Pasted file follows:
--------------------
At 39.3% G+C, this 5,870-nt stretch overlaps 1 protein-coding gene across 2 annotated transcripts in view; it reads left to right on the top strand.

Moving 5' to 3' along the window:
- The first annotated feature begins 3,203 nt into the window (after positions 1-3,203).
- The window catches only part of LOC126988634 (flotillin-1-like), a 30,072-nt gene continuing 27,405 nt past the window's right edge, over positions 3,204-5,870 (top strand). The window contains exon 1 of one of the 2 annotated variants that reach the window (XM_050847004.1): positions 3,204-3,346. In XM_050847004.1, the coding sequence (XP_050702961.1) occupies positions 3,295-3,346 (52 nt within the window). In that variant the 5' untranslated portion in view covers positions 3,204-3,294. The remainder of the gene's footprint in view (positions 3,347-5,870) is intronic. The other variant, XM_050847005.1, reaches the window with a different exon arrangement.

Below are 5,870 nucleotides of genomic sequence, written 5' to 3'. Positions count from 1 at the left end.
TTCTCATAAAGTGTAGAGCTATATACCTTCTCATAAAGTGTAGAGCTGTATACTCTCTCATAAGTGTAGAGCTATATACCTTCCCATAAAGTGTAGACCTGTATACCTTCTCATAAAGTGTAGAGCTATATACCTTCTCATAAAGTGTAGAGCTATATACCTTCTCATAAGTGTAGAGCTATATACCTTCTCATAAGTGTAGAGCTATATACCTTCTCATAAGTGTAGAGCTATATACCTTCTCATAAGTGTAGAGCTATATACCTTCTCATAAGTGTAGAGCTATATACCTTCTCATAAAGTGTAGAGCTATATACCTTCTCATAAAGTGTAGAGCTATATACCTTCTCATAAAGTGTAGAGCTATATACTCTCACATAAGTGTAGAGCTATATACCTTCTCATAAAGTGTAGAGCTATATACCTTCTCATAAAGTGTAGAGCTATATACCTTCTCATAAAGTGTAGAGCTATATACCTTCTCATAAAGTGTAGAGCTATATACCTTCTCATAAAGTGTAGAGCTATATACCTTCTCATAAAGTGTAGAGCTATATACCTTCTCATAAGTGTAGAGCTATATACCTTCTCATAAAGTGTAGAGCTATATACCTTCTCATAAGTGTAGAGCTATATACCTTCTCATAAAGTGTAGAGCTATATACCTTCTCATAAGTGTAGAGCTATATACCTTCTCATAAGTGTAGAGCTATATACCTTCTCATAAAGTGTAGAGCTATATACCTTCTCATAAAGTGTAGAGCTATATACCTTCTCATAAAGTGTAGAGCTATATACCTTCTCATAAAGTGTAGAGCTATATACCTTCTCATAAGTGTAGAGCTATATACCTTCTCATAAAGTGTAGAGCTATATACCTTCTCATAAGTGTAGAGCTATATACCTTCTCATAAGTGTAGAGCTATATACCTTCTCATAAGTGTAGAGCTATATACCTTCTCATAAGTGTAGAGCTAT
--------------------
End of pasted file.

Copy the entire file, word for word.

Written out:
At 39.3% G+C, this 5,870-nt stretch overlaps 1 protein-coding gene across 2 annotated transcripts in view; it reads left to right on the top strand.

Moving 5' to 3' along the window:
- The first annotated feature begins 3,203 nt into the window (after positions 1-3,203).
- The window catches only part of LOC126988634 (flotillin-1-like), a 30,072-nt gene continuing 27,405 nt past the window's right edge, over positions 3,204-5,870 (top strand). The window contains exon 1 of one of the 2 annotated variants that reach the window (XM_050847004.1): positions 3,204-3,346. In XM_050847004.1, the coding sequence (XP_050702961.1) occupies positions 3,295-3,346 (52 nt within the window). In that variant the 5' untranslated portion in view covers positions 3,204-3,294. The remainder of the gene's footprint in view (positions 3,347-5,870) is intronic. The other variant, XM_050847005.1, reaches the window with a different exon arrangement.

Below are 5,870 nucleotides of genomic sequence, written 5' to 3'. Positions count from 1 at the left end.
TTCTCATAAAGTGTAGAGCTATATACCTTCTCATAAAGTGTAGAGCTGTATACTCTCTCATAAGTGTAGAGCTATATACCTTCCCATAAAGTGTAGACCTGTATACCTTCTCATAAAGTGTAGAGCTATATACCTTCTCATAAAGTGTAGAGCTATATACCTTCTCATAAGTGTAGAGCTATATACCTTCTCATAAGTGTAGAGCTATATACCTTCTCATAAGTGTAGAGCTATATACCTTCTCATAAGTGTAGAGCTATATACCTTCTCATAAGTGTAGAGCTATATACCTTCTCATAAAGTGTAGAGCTATATACCTTCTCATAAAGTGTAGAGCTATATACCTTCTCATAAAGTGTAGAGCTATATACTCTCACATAAGTGTAGAGCTATATACCTTCTCATAAAGTGTAGAGCTATATACCTTCTCATAAAGTGTAGAGCTATATACCTTCTCATAAAGTGTAGAGCTATATACCTTCTCATAAAGTGTAGAGCTATATACCTTCTCATAAAGTGTAGAGCTATATACCTTCTCATAAAGTGTAGAGCTATATACCTTCTCATAAGTGTAGAGCTATATACCTTCTCATAAAGTGTAGAGCTATATACCTTCTCATAAGTGTAGAGCTATATACCTTCTCATAAAGTGTAGAGCTATATACCTTCTCATAAGTGTAGAGCTATATACCTTCTCATAAGTGTAGAGCTATATACCTTCTCATAAAGTGTAGAGCTATATACCTTCTCATAAAGTGTAGAGCTATATACCTTCTCATAAAGTGTAGAGCTATATACCTTCTCATAAAGTGTAGAGCTATATACCTTCTCATAAGTGTAGAGCTATATACCTTCTCATAAAGTGTAGAGCTATATACCTTCTCATAAGTGTAGAGCTATATACCTTCTCATAAGTGTAGAGCTATATACCTTCTCATAAGTGTAGAGCTATATACCTTCTCATAAGTGTAGAGCTAT